Facebook owner Mark Zuckerberg is suing hundreds of native Hawaiians in an attempt to force them to sell plots of land that they have owned for centuries located around Zuckerberg’s 700 acre estate.
Zuckerberg’s estate situated in Kauai is worth over $100 million, but a few small plots of land situated on the property belong to Hawaiian citizens who received the land due to legislation called the Kuleana Act which was introduced after Hawaii’s 1848 Great Mahele, a land redistribution decision that enabled private ownership of land by Hawaiian citizens.
What this means is that the Hawaiian citizens that own the land are free to walk through Zuckerberg’s estate. This has led to Zuckerberg choosing to sue the landowners in an attempt to force them to sell their property.
The Daily Mail reports that Zuckerberg has sued a few hundred people in an attempt to gain ownership of their ancestral homes. Some of the people sued, however, reportedly inherited the land and may already be dead. Due to the lack of documentation often accompanying the transfer or inheritance of the land, tracing ownership can be difficult. The companies Pilaa International LLC, Northshore Kalo LLC, and High Flyer LLC filed eight lawsuits on Kauai, The Daily Mail reports.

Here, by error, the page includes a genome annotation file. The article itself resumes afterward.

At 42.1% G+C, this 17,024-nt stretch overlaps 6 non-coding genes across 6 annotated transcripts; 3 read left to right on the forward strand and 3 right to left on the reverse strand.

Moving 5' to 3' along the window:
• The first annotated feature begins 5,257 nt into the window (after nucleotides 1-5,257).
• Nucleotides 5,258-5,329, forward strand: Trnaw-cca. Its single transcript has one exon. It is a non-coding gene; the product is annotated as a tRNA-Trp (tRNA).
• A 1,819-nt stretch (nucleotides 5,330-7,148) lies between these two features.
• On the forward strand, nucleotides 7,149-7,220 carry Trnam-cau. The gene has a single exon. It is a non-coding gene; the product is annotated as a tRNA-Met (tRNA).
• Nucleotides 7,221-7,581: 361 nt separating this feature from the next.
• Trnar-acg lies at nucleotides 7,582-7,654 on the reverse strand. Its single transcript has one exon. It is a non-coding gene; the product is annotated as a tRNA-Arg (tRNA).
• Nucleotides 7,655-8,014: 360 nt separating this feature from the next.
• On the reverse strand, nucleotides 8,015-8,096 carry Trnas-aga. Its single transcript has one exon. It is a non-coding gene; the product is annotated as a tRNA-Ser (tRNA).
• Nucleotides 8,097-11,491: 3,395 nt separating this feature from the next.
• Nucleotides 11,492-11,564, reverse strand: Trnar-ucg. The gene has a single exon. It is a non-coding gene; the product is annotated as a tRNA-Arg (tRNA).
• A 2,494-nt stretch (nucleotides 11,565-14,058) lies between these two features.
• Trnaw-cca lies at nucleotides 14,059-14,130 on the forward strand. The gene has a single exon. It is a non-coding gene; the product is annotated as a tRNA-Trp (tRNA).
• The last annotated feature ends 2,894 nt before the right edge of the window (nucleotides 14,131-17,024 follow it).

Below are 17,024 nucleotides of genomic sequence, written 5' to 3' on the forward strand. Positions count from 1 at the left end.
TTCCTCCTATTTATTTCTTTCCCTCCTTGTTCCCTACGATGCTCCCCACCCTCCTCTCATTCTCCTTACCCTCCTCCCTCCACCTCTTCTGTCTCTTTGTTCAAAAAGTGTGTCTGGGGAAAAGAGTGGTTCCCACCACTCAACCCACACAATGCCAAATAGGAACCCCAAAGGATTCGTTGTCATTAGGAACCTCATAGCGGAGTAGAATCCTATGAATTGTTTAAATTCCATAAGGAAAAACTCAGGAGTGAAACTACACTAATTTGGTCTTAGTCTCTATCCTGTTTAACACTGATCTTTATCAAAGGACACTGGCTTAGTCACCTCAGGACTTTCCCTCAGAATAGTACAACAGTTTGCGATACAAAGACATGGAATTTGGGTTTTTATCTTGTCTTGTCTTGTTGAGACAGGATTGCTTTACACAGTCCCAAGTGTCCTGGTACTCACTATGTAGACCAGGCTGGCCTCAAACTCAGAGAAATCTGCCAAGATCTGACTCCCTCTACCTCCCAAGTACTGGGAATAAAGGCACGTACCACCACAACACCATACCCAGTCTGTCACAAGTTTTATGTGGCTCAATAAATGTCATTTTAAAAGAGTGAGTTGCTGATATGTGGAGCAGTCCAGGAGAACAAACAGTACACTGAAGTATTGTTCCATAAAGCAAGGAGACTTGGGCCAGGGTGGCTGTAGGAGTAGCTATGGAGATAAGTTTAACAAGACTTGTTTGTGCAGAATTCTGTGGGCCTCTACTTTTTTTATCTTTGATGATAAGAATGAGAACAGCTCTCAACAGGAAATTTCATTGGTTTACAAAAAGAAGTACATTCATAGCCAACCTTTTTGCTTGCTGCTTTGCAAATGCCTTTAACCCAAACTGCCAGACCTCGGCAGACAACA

Keoni Shultz, a partner at the law firm representing Zuckerberg, said that the Facbeook owner’s actions were “the standard and prescribed process to identify all potential co-owners, determine ownership, and ensure that, if there are other co-owners, each receives appropriate value for their ownership share.”
Zuckerberg is one of the founders of the pro-open borders lobbying group FWD.us, which has spent at least $25 million last election cycle funding pro-amnesty candidates and causes as they seek to loosen immigration laws in the US. The lobbying group launched attack campaigns against Donald Trump during the presidential election for his stance on strengthening the U.S. border and enforcing immigration laws.